Machiavelli states that he will "leave out any discussion of republics" in The Prince, having already written about republics in other works. Machiavelli introduces his intention to focus solely on principalities and the varying ways in which they "can be governed and maintained." Beginning with hereditary states, he explains that they are much more easily maintained than new principalities, since the prince's family and institutions have already been established. Machiavelli urges established princes to maintain existing institutions and "then to adapt policy to events." This will allow a ruler to secure his position, unless "some extraordinary" force (i.e., fortune) deprives him of his state. Nonetheless, "if so deprived" by fortune, a hereditary ruler may easily reconquer his state "whenever the usurper suffers a setback."
Machiavelli further defines the scope of the book, limiting it to principalities and their absolute rulers. With regard to hereditary states, Machiavelli encourages rulers to approach governance with a combination of tradition and adaptation. While Machiavelli urges hereditary princes to build on the strong institutional foundations that make their states so secure, he also advises them to "adapt policy" to the times. Skilled rulers should seek a middle ground between tradition and change, drawing on each as necessity demands.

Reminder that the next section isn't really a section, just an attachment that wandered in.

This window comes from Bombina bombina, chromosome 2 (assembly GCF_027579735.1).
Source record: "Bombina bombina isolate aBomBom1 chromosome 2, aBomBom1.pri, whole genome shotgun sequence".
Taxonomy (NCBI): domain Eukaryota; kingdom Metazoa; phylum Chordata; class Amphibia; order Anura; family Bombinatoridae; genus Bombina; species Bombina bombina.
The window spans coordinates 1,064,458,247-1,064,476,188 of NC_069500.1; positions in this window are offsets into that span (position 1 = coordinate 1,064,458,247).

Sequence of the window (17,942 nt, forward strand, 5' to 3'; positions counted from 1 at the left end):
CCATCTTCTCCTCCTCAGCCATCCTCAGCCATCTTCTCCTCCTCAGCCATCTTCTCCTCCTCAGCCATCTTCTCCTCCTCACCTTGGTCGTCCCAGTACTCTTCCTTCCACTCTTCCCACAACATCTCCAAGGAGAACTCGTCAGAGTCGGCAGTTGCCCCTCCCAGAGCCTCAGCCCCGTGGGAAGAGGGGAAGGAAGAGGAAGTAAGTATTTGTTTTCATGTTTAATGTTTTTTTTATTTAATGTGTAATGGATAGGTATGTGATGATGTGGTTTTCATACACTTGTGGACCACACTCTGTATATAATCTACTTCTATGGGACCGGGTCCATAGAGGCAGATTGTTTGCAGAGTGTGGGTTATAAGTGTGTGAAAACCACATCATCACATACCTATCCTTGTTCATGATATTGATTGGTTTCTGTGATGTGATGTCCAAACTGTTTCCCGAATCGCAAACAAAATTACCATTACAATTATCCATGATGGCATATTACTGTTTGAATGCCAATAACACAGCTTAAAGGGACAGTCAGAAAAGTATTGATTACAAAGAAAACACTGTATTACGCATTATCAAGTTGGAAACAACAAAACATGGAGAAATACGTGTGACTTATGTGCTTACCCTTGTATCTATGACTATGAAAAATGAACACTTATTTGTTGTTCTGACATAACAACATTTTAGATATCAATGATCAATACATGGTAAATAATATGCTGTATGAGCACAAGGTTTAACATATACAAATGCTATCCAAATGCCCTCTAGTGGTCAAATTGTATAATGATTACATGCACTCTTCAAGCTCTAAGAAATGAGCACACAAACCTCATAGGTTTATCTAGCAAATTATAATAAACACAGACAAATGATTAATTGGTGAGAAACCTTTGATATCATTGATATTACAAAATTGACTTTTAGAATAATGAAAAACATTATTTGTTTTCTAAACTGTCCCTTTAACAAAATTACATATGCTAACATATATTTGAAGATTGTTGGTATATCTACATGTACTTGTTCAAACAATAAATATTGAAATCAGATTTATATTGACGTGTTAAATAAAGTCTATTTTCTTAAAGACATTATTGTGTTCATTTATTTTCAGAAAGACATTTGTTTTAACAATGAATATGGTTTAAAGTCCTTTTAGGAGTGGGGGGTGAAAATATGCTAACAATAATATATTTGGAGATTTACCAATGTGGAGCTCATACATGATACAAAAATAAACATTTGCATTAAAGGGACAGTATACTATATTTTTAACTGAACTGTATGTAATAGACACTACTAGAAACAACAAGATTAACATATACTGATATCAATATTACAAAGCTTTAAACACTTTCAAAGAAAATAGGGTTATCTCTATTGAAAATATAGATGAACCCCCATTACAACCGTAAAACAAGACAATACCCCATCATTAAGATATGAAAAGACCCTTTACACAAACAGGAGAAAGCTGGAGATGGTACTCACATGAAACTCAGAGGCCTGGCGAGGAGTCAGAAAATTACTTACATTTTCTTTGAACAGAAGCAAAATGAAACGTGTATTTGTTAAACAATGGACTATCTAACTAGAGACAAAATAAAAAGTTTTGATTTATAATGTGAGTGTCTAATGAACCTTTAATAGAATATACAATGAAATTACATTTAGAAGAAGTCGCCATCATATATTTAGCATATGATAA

Employing a contemporary Italian example, Machiavelli argues that the "natural" or hereditary prince "has less reason and less need to give offense" to his people because of his family's long-standing rule. Thus, "It follows that he should be more loved" by his subjects. As long as the hereditary prince does not "provoke hatred" through "extraordinary vices," he should maintain his subjects' goodwill. Due to the "persistence" of a hereditary principality's rule, people forget the "memories of innovation" and become accustomed to the status quo, making it easier for a ruler to maintain power.
Machiavelli raises the importance of earning the people's goodwill when securing one's rule. He establishes the distinction between a populace's goodwill or hatred for its ruler, highlighting the people's unique ability to crown or dethrone princes. Machiavelli calls attention to this princely vulnerability, urging rulers to avoid vices that enrage their subjects and thus threaten their position.